A tour of three Bang & Olufsen car set-ups

At the 2012 Geneva Motor Show, B&O representative Bjarne Sorenson gave CNET a tour of the audio systems in the new Aston Martin DBS, the Mercedes-Benz SL AMG and the much more affordable Audi A3.

Aston Martin DBS Coupe Carbon Edition

The engine soundtrack in this Aston isn't bad, either.
(Credit: Wayne Cunningham/CNET)

Bjarne Sorenson, Bang & Olufsen's automotive technology director, is a very lucky guy. As we sat in the Aston Martin DBS listening to music, he described the approval process for the company's recent work with BMW. As BMW was putting the final touches on its new 6-Series, Sorenson got to spend a few days driving on the autobahn at 160km/h in the car, making sure that the optional Bang & Olufsen audio system produced the same sound at high speeds as it did at a stop.

Sorenson was also lucky in launching Bang & Olufsen's automotive practice about eight years ago. Automakers have spent the last decade scrambling to sign deals for branded audio systems in their cars. His practice area has grown to a significant part of Bang & Olufsen's business, with placement in cars like Aston Martin, Audi, Mercedes-Benz and BMW.

Audi A3 subwoofer

Hidden under the boot floor of the Audi A3 is this big Bang & Olufsen subwoofer.
(Credit: Wayne Cunningham/CNET)

At the Geneva show, Sorenson gave us a tour of the systems in three different cars, providing an excellent opportunity to hear the different implementations. We started at the bottom, with Bang & Olufsen's latest work in the all-new Audi A3. We've previously been impressed by how Audi is giving the A3 as much available tech as the higher-end cars in its line-up. The inclusion of a Bang & Olufsen audio option, which Sorenson said would go for €900 (AU$1120), is further evidence that Audi will leave no car behind.

Bang & Olufsen has equipped the new A3 with 14 speakers and a 705-watt amp with 15 channels. In the front, the doors each hold a woofer and a mid, with tweeters mounted in the windscreen pillars. A subwoofer sits under the floor of the cargo area. Missing from this system are the acoustic lenses, such as ones we sampled in the Audi A8, which have become a signature for Bang & Olufsen.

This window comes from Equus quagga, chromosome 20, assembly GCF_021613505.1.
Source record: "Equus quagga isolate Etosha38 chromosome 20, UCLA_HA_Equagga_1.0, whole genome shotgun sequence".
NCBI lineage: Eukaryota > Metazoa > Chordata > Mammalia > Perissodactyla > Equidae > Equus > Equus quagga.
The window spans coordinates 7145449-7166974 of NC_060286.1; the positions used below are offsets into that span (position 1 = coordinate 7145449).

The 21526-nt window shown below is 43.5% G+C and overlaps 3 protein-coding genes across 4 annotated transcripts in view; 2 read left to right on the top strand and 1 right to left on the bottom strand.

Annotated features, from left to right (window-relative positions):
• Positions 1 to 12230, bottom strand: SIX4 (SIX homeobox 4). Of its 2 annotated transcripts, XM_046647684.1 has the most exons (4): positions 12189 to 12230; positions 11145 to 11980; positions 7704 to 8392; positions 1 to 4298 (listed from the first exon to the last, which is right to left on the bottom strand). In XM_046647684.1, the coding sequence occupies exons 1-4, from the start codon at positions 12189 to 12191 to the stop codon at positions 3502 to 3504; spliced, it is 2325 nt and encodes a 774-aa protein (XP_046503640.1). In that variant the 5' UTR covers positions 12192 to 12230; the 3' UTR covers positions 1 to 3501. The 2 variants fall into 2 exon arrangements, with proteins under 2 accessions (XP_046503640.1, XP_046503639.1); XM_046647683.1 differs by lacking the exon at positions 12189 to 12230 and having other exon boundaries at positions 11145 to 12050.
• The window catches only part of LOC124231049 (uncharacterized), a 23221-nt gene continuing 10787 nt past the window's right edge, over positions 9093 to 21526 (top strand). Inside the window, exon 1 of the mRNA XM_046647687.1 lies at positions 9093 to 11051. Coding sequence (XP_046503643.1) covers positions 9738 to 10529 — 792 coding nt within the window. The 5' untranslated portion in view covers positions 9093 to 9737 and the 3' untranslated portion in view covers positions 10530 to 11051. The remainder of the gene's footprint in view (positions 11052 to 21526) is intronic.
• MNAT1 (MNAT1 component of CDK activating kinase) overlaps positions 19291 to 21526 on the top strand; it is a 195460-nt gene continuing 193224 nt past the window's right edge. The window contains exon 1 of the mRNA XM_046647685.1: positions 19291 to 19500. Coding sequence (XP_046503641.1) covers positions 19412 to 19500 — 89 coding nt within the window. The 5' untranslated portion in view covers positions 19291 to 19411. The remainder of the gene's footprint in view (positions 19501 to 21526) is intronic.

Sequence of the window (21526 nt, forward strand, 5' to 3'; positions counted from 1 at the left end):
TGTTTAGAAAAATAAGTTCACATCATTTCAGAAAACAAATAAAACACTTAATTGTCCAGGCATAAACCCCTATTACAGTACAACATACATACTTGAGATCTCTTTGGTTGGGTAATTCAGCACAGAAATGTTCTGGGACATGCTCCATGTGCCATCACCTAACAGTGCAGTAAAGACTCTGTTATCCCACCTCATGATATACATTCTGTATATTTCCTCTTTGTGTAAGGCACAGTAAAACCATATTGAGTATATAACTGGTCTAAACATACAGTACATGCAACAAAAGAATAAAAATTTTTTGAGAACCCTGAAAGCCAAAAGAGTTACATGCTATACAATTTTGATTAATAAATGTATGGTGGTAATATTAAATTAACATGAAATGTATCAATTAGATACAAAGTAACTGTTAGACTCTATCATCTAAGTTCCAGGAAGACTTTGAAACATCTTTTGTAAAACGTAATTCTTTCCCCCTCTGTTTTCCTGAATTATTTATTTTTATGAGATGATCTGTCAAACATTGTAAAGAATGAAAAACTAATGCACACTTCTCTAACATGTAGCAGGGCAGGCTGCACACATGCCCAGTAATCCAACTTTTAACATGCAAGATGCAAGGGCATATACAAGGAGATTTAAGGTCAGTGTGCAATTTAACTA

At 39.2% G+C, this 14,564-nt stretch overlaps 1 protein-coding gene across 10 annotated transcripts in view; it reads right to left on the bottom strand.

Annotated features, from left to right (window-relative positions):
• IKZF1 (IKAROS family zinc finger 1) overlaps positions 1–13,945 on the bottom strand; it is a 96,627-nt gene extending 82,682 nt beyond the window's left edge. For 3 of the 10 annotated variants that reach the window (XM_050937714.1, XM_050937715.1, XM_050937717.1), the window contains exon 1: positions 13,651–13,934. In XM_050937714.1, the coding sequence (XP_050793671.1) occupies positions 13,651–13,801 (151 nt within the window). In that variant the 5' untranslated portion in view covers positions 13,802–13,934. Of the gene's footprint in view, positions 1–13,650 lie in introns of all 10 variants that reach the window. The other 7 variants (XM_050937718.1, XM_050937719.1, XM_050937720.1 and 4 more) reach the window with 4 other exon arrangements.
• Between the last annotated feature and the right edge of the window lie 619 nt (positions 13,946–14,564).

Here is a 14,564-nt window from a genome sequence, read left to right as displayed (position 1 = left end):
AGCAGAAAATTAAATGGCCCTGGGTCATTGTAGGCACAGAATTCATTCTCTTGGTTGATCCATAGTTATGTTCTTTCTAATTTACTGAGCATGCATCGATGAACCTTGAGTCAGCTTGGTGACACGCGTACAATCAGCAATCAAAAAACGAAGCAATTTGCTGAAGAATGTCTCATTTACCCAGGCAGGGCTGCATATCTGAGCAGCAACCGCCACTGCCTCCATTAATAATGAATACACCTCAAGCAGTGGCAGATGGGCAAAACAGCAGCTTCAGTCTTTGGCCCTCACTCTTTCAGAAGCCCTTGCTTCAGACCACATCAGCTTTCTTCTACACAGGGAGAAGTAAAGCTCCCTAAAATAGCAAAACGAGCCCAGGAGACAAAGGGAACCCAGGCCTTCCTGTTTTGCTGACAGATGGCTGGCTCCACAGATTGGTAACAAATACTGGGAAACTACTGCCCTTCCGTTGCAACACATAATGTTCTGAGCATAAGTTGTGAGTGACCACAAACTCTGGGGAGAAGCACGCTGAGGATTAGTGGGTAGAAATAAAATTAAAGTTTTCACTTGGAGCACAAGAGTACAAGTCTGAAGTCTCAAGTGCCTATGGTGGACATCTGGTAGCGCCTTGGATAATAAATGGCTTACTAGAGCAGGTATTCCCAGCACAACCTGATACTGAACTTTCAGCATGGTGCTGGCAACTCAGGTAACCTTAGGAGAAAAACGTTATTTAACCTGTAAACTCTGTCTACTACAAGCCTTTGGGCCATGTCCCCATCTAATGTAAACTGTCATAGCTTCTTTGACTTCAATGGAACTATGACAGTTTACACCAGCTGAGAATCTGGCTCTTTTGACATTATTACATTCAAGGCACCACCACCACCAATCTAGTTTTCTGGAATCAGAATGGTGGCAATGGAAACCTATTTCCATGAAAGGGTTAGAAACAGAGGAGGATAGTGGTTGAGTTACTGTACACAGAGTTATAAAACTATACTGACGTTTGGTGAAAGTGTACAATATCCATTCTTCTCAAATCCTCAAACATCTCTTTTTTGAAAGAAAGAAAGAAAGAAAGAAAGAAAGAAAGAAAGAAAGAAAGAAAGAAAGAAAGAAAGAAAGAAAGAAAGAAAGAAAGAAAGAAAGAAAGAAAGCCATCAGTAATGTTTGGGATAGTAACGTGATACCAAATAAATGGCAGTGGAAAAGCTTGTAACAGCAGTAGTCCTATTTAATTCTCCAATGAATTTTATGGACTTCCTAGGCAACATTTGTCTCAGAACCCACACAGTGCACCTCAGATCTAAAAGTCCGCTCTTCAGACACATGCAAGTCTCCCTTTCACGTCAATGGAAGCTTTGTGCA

Ensuring that the tone controls were all flat, Sorenson played his test CD. Most of the music we listened to was jazzy, featuring a balance of guitar, percussion and some vocals. The system reproduced the music with strong detail and timbre. On a track with an acoustic guitar, we could hear the musician's fingers sliding along a nylon string. From high volume to low, the music came through cleanly, without losing background elements.

Aston Martin mid

Aston Martin let Bang & Olufsen place the mids high up on the doors.
(Credit: Wayne Cunningham/CNET)

The next car we went to was the Aston Martin DBS, which Sorenson said was his favourite of the work done by Bang & Olufsen in the automotive sphere. This car, one of Bang & Olufsen's earlier efforts, has 13 speakers, two of which are acoustic lenses that rise up from the corners of the dashboard. Two amps power these speakers, one with 250 watts going through 13 channels, and the other with 750 watts and five channels.

In this car, Sorenson again put in his test CD, but initially chose a track that was nearly all drums. Turning up the volume, we were blown away by the presence of the sound, the sense that each drum hit was happening right in front of us. The depth was astonishing, letting us hear the different types of drums and the full range of sound that each produced. A symphonic piece we listened to showed the extreme detail of this system. We could hear the distant sound of the musicians turning pages in the music, and a woodwind player taking a breath before setting off on a solo.

Listening to the same tracks we heard in the A3, the audio quality was clearly superior in the DBS, which it should be, as both the car and the sound system are far more expensive.

Acoustic lenses

These acoustic lenses rise majestically out of the dash when you start the car.
(Credit: Wayne Cunningham/CNET)

For the last part of the tour, we got into the Mercedes-Benz SL AMG. For this roadster, Bang & Olufsen used 12 speakers and a 940-watt amp. It has the acoustic lenses that rise from the corners of the dashboard, a centre speaker mounted between the seats facing forward and woofers that have actually been designed into the footwell of the car.

For this part of the tour, we were hampered by the open top and the crowds of people checking out the car. Instead of using Sorenson's CD, we tried a USB drive that was loaded with MP3 tracks compressed at 320 kilobits.

Playing a track by Adele, her voice came out as clearly as we've ever heard it, the system reproducing vocal tones nicely. The production on this album, 21, is not very good, though, flattening much of the backing musicians' work. The deep bass guitar of a track by The XX was reproduced very well by this system, the low tones coming out with enough pressure to be felt, yet not causing speaker rattle.

Sorenson suggested that Bang & Olufsen was being very selective about the automotive brands with which it would partner, focusing on the European luxury market. He expressed no interested in working with Lexus, for example. It also seems that the company will not cheapen the brand, with the system in the A3 about as low as it will go.


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